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Secondary production increases with species richness but decreases with species evenness of benthic invertebrates

Citation

Clare, David; Culhane, Fiona; Robinson, Leonie (2022), Secondary production increases with species richness but decreases with species evenness of benthic invertebrates, Dryad, Dataset, https://doi.org/10.5061/dryad.p2ngf1vs7

Abstract

Biodiversity is known to regulate ecosystem functioning under controlled experimental conditions. However, the ‘real-world’ consequences of biodiversity change remain uncertain, as biodiversity–ecosystem function (BEF) relationships observed in nature may be influenced by other drivers. Attempts to disentangle BEF relationships from the effects of confounding factors have so far focused mainly on primary producers, leaving relatively little known about the impact of changes in consumer diversity despite ecosystems experiencing species extirpations and introductions across trophic levels. Using data from 176 benthic invertebrate assemblages distributed throughout the North Sea, we studied how a fundamental ecological function – secondary production – varies in relation to two components of biodiversity – consumer species richness and evenness – while statistically controlling the effects of abiotic and biotic covariates. Production was enhanced as richness increased or evenness decreased. The relationship with evenness was attributable to its negative covariance with the abundance of small organisms; however, the relationship with richness could not be fully explained by other drivers. Our study reaffirms experimental findings about the functional importance of species richness and suggests that losing or gaining consumer species will affect secondary production over a broad range of biodiversity (20 to 118 species) in natural ecosystems.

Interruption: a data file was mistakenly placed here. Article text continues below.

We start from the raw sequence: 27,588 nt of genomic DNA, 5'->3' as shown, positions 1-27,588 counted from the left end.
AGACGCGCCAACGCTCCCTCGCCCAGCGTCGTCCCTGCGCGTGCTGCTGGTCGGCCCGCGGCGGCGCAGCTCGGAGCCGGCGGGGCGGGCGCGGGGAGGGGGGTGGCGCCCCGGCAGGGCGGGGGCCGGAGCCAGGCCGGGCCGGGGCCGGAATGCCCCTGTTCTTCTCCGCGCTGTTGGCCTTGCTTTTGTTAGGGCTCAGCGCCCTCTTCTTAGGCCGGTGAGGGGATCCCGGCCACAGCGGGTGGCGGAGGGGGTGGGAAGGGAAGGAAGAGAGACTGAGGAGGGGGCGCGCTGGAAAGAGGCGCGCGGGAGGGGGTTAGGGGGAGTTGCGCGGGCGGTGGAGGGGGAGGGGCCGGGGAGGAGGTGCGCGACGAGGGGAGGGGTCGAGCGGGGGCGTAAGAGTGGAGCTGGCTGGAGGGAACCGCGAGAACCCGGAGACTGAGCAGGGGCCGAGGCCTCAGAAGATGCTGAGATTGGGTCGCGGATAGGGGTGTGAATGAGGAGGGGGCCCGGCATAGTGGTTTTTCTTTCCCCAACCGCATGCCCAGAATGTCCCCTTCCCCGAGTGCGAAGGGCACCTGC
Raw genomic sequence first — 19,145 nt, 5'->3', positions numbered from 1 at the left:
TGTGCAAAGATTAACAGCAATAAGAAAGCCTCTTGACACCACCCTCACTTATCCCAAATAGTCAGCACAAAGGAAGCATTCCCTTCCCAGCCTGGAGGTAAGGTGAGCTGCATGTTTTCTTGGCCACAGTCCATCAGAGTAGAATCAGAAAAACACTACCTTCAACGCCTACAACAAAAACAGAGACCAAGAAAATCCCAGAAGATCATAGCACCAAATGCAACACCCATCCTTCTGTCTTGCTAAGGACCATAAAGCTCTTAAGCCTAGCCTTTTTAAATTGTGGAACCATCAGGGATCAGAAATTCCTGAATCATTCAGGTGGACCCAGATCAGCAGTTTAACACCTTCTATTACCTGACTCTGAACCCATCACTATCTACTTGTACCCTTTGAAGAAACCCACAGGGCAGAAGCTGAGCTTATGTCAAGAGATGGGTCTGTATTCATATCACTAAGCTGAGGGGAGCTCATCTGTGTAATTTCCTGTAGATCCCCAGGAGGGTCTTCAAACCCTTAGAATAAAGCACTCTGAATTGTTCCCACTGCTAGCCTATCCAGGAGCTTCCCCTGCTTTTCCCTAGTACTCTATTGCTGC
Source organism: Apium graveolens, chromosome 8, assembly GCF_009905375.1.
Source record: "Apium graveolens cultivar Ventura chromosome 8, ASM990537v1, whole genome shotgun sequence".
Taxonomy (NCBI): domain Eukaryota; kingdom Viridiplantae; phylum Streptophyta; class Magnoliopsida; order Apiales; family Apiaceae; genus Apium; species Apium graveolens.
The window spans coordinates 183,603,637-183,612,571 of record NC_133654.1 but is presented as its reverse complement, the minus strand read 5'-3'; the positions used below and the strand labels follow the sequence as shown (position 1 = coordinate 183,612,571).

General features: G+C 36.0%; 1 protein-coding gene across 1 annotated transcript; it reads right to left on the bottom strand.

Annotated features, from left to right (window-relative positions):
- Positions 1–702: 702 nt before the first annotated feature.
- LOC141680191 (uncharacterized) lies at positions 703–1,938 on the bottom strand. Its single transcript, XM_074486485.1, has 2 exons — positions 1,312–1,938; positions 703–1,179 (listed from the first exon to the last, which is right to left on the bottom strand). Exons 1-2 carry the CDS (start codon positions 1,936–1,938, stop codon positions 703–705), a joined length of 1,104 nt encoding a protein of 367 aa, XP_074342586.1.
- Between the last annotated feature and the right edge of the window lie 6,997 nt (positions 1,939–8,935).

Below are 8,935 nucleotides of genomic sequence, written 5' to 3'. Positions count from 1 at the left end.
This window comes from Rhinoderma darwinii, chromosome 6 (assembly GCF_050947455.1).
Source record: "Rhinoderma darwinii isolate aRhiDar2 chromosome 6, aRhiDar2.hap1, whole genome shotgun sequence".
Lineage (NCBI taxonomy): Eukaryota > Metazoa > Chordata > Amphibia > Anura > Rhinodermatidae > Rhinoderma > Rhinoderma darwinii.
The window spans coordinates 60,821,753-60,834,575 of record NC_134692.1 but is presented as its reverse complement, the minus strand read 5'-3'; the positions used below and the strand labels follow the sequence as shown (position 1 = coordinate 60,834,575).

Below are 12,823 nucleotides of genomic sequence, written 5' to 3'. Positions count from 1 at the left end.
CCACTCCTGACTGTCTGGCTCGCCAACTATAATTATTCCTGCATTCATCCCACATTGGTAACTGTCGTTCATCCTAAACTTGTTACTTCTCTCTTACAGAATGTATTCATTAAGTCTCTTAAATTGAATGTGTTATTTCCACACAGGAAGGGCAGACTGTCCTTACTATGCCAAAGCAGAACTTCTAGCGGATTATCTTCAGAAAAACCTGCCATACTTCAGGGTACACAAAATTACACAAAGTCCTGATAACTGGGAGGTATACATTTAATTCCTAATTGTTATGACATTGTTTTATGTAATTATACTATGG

Methods

This is the dataset analysed in the paper by Clare et al. 'Secondary production increases with species richness but decreases with species evenness of benthic invertebrates'. The data include the biodiversity (species richness and evenness) and secondary production of benthic invertebrate assemblages sampled throughout the North Sea during the summers of 2003 and 2004. Data on relevant abiotic and biotic covariates used in the analyses of Clare et al. are also included. A full description of the methods used to produce this dataset are provided in the paper.

Usage Notes

The R code used by Clare et al. to analyse this dataset is provided for inspection and re-use.